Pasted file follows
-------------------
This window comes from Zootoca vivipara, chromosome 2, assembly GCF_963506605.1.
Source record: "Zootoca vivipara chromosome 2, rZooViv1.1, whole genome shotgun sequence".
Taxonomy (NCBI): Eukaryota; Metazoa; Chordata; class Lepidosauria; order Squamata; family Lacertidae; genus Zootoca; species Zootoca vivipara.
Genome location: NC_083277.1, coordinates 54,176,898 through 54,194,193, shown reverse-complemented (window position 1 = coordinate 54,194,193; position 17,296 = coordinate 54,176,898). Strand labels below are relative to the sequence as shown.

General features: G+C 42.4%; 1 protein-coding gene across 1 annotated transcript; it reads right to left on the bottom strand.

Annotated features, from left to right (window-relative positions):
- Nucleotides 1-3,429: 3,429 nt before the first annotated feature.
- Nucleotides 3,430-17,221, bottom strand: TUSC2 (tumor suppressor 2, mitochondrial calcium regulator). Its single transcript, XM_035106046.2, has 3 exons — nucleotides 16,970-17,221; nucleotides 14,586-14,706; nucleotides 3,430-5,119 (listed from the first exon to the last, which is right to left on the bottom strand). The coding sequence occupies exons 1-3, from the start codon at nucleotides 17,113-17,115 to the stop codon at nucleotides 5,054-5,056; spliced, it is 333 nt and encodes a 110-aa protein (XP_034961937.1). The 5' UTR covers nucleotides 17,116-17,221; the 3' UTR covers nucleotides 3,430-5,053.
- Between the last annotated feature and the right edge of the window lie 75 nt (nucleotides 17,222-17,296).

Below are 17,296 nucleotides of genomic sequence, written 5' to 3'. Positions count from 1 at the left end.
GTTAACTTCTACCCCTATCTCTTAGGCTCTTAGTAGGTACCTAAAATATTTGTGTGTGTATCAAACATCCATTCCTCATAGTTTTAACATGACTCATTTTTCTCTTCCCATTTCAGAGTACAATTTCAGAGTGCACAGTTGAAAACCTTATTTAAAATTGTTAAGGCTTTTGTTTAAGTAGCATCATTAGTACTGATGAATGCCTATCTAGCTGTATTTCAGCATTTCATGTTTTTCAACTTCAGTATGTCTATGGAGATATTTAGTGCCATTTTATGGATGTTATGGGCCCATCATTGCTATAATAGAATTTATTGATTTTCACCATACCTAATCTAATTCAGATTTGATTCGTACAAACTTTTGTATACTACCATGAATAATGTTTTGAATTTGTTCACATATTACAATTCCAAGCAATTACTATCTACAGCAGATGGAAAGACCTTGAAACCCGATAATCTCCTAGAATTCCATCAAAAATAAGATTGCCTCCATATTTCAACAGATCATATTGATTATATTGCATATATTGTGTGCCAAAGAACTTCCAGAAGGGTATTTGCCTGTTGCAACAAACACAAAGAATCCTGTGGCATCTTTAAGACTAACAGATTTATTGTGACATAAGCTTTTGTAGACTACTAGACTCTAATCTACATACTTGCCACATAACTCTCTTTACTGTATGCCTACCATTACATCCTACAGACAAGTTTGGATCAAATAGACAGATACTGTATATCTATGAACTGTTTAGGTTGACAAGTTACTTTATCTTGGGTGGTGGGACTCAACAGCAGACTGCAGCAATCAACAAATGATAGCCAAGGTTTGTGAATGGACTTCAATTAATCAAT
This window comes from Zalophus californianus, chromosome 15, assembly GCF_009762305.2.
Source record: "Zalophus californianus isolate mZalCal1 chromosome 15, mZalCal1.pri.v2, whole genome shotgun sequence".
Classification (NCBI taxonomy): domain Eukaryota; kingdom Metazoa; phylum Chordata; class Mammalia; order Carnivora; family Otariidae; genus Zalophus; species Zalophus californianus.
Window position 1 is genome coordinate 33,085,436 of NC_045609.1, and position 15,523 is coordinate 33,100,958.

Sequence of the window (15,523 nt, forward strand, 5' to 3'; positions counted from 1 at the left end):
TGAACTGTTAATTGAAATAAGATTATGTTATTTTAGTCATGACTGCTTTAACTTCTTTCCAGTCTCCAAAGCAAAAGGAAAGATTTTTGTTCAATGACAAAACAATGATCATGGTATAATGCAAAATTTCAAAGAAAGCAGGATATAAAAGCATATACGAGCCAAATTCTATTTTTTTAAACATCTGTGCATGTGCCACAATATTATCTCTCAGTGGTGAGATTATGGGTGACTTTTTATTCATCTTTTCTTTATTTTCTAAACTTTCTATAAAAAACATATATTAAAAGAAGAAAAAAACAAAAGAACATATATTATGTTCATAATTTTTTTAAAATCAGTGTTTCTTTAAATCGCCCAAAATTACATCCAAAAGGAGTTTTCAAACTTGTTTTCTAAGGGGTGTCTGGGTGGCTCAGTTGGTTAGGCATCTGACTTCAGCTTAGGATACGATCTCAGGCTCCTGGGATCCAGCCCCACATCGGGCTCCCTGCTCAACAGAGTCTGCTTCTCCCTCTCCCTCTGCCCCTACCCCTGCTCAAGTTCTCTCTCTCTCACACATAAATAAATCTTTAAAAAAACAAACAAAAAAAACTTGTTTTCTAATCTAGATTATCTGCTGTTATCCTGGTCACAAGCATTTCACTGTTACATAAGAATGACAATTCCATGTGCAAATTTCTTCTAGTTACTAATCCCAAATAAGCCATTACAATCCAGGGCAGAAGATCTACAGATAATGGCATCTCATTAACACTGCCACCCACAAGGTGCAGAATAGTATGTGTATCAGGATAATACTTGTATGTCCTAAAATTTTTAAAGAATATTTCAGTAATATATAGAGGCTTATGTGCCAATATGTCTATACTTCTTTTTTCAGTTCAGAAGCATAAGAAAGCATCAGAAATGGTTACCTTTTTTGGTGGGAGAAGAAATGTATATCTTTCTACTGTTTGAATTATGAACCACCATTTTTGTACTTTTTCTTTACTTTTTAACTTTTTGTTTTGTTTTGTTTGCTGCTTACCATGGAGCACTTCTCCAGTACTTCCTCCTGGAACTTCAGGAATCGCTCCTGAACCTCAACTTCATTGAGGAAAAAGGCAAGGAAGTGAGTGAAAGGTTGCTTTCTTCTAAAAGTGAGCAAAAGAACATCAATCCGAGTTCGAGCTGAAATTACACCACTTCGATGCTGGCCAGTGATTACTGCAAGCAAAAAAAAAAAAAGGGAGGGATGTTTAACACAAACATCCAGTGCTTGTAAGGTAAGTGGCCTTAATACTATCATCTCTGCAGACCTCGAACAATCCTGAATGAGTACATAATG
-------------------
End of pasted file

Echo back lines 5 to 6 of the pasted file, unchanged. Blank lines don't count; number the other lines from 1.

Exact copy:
General features: G+C 42.4%; 1 protein-coding gene across 1 annotated transcript; it reads right to left on the bottom strand.

Annotated features, from left to right (window-relative positions):